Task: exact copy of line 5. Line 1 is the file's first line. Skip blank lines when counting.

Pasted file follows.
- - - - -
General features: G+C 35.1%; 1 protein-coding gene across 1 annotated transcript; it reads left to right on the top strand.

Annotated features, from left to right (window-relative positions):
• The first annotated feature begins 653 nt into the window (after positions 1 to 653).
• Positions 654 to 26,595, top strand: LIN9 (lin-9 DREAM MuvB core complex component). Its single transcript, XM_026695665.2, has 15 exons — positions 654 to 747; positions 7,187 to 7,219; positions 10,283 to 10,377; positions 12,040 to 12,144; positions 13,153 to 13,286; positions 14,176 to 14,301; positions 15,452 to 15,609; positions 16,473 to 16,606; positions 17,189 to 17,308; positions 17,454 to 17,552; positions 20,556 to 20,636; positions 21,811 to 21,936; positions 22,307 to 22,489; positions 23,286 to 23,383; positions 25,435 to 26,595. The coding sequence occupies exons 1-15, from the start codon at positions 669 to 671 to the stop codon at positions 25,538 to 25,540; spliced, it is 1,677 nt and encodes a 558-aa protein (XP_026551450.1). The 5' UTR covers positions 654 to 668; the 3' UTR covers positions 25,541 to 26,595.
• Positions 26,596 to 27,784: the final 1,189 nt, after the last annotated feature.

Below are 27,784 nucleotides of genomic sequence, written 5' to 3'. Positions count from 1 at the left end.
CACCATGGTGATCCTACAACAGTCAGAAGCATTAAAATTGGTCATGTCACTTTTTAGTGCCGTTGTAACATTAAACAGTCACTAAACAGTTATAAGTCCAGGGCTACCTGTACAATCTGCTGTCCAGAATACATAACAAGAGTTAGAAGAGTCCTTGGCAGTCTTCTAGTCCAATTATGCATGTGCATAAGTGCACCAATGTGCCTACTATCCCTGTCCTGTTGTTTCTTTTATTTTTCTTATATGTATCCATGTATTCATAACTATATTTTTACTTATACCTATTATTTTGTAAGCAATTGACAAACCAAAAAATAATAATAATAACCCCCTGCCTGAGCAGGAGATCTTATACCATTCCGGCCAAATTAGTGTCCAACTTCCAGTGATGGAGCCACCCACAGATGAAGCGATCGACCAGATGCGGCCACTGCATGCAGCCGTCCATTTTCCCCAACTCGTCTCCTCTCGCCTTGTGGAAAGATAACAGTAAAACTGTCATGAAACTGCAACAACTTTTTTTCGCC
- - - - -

• Positions 26,596 to 27,784: the final 1,189 nt, after the last annotated feature.